The day before 5 August, Ayodhya and Srinagar were pictures in contrast. Ayodhya was breathless with anticipation for the bhoomipujan scheduled to be performed today. Saffron flags fluttered, houses overlooking roads had been given a fresh coat of paint, and there was much speculation about who had been invited to witness Prime Minister Narendra Modi perform the puja. Ayodhya awaited its tryst with destiny.
Hundreds of miles away, on the evening of 4 August, police vehicles criss-crossed Srinagar, announcing over the loudspeaker the administration’s decision to impose curfew in the city for two days. The curfew was subsequently extended to the entire Valley, ostensibly because the administration had information that the separatists and Pakistan-sponsored groups were planning to observe 5 August as Black Day.
It was on 5 August 2019 that the Union government read down Article 370, annulled the special status of Jammu and Kashmir, carved out Ladakh from it, and demoted its status from a state to a Union Territory. The change was depicted as one big leap to a Naya or New Kashmir. Curfew seemed a funny way of celebrating the new dawn.
The two contrasting pictures will be etched in our memories, for 5 August will connect Ayodhya’s joys to Srinagar’s sorrow. Ayodhya’s celebrations would have been incomplete without Srinagar’s suffering. This is because the triumph of Hindutva is predicated on the defeat of its presumed adversaries—and their humiliation in perpetuity.
Hindutva had won in Ayodhya on several occasions in the past. It had won on the night of 22-23 December 1949, when the idol of Ram was surreptitiously installed in the Babri Masjid. It had won again on 6 December 1992, the day the Babri Masjid was razed to the ground. The Supreme Court judgement of 9 November allowing the Hindus to build the Ram temple in Ayodhya merely formalised its past victories.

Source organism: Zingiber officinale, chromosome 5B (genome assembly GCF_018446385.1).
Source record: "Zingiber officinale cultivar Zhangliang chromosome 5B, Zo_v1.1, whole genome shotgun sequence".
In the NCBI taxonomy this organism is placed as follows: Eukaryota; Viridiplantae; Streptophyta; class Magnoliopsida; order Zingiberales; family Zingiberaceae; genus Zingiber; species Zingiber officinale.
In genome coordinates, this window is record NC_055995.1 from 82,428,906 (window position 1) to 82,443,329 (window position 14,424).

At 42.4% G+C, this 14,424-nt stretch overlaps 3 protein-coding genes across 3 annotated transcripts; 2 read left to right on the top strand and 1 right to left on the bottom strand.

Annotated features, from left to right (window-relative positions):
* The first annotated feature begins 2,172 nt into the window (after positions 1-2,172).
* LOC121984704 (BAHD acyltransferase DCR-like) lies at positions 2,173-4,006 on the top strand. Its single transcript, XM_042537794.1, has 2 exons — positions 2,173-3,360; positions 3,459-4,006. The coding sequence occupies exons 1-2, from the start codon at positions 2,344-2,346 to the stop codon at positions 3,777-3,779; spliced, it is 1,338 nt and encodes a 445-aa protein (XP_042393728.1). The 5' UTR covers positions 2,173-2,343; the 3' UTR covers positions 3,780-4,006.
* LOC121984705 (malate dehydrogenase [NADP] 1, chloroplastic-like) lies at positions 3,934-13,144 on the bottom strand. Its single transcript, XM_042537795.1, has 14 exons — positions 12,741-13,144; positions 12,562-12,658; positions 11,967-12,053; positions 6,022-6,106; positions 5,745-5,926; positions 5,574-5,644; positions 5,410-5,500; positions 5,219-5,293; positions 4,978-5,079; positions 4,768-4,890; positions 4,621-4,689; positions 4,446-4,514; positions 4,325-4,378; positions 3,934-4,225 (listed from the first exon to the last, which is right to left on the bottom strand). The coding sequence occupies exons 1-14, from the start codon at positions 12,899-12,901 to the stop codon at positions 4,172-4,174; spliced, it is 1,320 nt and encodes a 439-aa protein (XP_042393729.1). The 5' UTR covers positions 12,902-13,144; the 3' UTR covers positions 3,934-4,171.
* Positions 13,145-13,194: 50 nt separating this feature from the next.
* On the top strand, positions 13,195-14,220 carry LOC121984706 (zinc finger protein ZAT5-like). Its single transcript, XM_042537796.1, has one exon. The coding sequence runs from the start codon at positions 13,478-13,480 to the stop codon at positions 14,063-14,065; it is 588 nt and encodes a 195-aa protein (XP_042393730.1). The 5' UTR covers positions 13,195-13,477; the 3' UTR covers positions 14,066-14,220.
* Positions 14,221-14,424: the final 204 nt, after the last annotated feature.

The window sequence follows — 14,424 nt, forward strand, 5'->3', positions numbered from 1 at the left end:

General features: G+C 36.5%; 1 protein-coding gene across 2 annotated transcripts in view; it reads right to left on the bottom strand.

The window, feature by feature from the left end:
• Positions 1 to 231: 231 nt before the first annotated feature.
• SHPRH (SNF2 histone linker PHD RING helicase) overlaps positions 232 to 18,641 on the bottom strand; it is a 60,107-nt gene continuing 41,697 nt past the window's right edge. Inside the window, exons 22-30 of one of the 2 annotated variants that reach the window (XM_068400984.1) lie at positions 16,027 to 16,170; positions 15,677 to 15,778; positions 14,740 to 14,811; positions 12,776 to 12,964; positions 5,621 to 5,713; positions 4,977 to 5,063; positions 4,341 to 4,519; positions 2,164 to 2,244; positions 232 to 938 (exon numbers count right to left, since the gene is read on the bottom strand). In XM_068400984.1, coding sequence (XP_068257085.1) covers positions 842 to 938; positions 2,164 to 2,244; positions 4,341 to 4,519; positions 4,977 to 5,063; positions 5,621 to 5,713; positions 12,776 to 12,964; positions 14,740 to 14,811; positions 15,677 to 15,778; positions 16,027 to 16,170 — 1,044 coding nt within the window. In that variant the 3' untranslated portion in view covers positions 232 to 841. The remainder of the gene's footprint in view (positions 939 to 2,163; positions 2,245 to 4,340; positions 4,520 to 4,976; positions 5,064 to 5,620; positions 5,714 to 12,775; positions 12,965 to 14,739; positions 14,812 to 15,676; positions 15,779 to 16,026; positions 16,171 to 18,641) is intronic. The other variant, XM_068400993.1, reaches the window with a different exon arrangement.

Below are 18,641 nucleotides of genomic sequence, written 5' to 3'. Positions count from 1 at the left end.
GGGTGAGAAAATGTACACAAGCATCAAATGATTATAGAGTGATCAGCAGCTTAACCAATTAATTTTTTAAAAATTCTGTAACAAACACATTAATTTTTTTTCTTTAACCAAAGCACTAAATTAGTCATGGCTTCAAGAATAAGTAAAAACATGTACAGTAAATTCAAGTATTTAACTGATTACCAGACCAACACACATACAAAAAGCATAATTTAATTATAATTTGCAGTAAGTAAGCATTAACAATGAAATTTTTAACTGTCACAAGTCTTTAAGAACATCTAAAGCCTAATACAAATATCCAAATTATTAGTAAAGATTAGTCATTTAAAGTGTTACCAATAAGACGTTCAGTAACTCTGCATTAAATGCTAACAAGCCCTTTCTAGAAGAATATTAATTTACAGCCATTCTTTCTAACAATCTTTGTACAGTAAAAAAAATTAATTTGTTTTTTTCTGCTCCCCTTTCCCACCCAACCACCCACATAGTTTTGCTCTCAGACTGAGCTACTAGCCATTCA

The performance of the bhoomipujan at a vacant spot is visually bereft of suggestions of a conquest, certainly for those who were born much after 1992 or were too young then to have memories of the demolition of the Babri Masjid. Hindutva thrives on displaying strength. Its votaries must remain in thrall to the idea of permanent Hindu domination.
From this perspective, Srinagar is as pressing a psychological necessity for Hindutva as Ayodhya is. This was perhaps why 5 August was chosen as the day for performing the bhoomipujan in Ayodhya, although opinion in the Hindu priestly class is still divided whether August is an auspicious period to commence an activity of immense import.
Even as Ayodhya celebrates today, Kashmiris will mourn behind closed doors, in silence, ruminating over their fate. A public mourning can be cathartic, even elevating. But Srinagar had to be denied its right to express its sorrow collectively because it would have otherwise made Hindutva feel grossly incomplete, its victory only partial.
Hindutva draws its philosophical sustenance from “the other”, which include all those who consider India as only their fatherland but not their holy land. Hindutva excludes Muslims from its construct of Hindu nation (as it does Christians and all those who do not subscribe to the concept of primacy to Hindus in Indian democracy).
For Hindutva, Kashmiris are Muslim, to be lumped together with their brethren residing elsewhere in India—and treated likewise. This is bad news for them because Hindutva must perpetually strive to dominate the other. It must be psychologically satiating for Hindutva supporters to see Muslim Kashmir under curfew, have them wallow in their misery, as they celebrate the bhoomipujan in Ayodhya.
Hindutva’s thirst for permanent domination presages a tumultuous future.